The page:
Click for the solutions to deforestation


Helping to fight climate change

Forests are the most important tool in keeping climate change to a minimum because they are a huge carbon reserve, turning carbon back into oxygen and letting the world breathe. But if the logging in the DRC continues unchecked, the country will have lost almost half its rainforest by 2050. The area north of the Congo River will actually be totally deforested.

To put this another way, this will release 34,4 billion tonnes of carbon dioxide. That’s equal to the total emissions in the United Kingdom for the last 60 years.

The economics are simple: the forests are worth more as carbon stores than their wood is worth in whatever shape or form in European markets. Emissions from deforestation amount to 20 percent of all greenhouse gas emissions. If we stop it and protect our forests through a globally funded system, we will not only create sustainable jobs for the people who live there, we’ll also help the world to breathe as we protect the climate.

Find out more about Forests for Climate


The war isn’t lost, but there's no time to lose if we’re going to save the rainforests.

Greenpeace is calling for:

  • Zero deforestation in the world's intact tropical forests by 2020
  • The adoption of the Forests for Climate project, where it makes more money to save them than destroy them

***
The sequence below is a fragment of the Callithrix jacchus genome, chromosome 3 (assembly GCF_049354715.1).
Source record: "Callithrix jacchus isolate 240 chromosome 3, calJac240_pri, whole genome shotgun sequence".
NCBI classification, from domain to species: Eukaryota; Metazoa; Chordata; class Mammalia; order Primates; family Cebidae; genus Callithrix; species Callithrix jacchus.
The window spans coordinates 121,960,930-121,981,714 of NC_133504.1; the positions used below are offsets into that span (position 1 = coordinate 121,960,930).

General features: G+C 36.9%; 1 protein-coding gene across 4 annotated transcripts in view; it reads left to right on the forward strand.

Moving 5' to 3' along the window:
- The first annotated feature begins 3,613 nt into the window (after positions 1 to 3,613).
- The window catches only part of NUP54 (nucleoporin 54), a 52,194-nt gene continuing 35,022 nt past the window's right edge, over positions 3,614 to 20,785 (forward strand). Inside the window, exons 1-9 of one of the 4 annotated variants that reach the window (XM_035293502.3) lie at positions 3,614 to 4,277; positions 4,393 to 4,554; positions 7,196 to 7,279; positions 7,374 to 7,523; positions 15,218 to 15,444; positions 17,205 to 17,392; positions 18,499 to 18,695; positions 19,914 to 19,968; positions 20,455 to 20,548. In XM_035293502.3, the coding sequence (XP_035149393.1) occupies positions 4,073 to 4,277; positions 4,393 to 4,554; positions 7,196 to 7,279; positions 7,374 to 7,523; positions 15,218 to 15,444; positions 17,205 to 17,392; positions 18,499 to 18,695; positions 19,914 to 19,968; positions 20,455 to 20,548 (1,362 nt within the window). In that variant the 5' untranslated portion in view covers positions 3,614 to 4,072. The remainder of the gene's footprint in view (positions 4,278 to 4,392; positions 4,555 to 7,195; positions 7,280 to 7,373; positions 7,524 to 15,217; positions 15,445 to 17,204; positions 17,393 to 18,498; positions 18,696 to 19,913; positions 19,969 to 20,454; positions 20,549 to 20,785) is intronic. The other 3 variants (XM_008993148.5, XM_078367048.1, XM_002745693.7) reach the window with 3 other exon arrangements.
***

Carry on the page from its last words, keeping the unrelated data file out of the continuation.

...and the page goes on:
• The destruction of the international market for illegal timber, and
  • The lobbying of the DRC government to get local communities involved in protecting their forests with the backing and protection of the government as part of an integrated national land use plan.

The latest updates


Illegal logging: Fuelling conflict and damaging livelihoods

Blog entry by Irene Wabiwa | July 16, 2015

The fight against illegal logging has been a long and protracted one. Greenpeace itself has been involved for more than 20 years and, while it is undeniable that some progress has been made, it is equally evident that it continues to...

Congo logging chaos leaves people and bonobos at the sharp end

Blog entry by Raoul Monsembula | May 26, 2015

"Chaos" and "chaotic" are frequently - perhaps even overly - used words. One dictionary definition is a "total lack of organisation or order". That can be said certainly of the industrial logging sector in the Democratic Republic of...

Trading in Chaos

Publication | May 26, 2015 at 10:00

The Democratic Republic of Congo (DRC) is home to the large majority of the world's second-largest rainforested area, an area that plays a vital role in maintaining the global climate. But corruption and a lack of political will are among the...

Cameroon: An example of the work needed to combat illegal logging

Blog entry by Eric Ini | March 20, 2015

Policy wonks, experts, campaigners and other stakeholders  met in Brussels this week  to discuss progress under the European Union's Forest Law Enforcement, Governance and Trade (FLEGT) Action plan. Yet the effectiveness of the...

Tropical deforestation is bad news – the science keeps telling us

Blog entry by Dr Janet Cotter | January 19, 2015

Deforestation is very bad news for the environment and for the climate. It is bad news for biodiversity and releases greenhouses gases into the atmosphere – we know that. But the science is increasingly certain that deforestation is...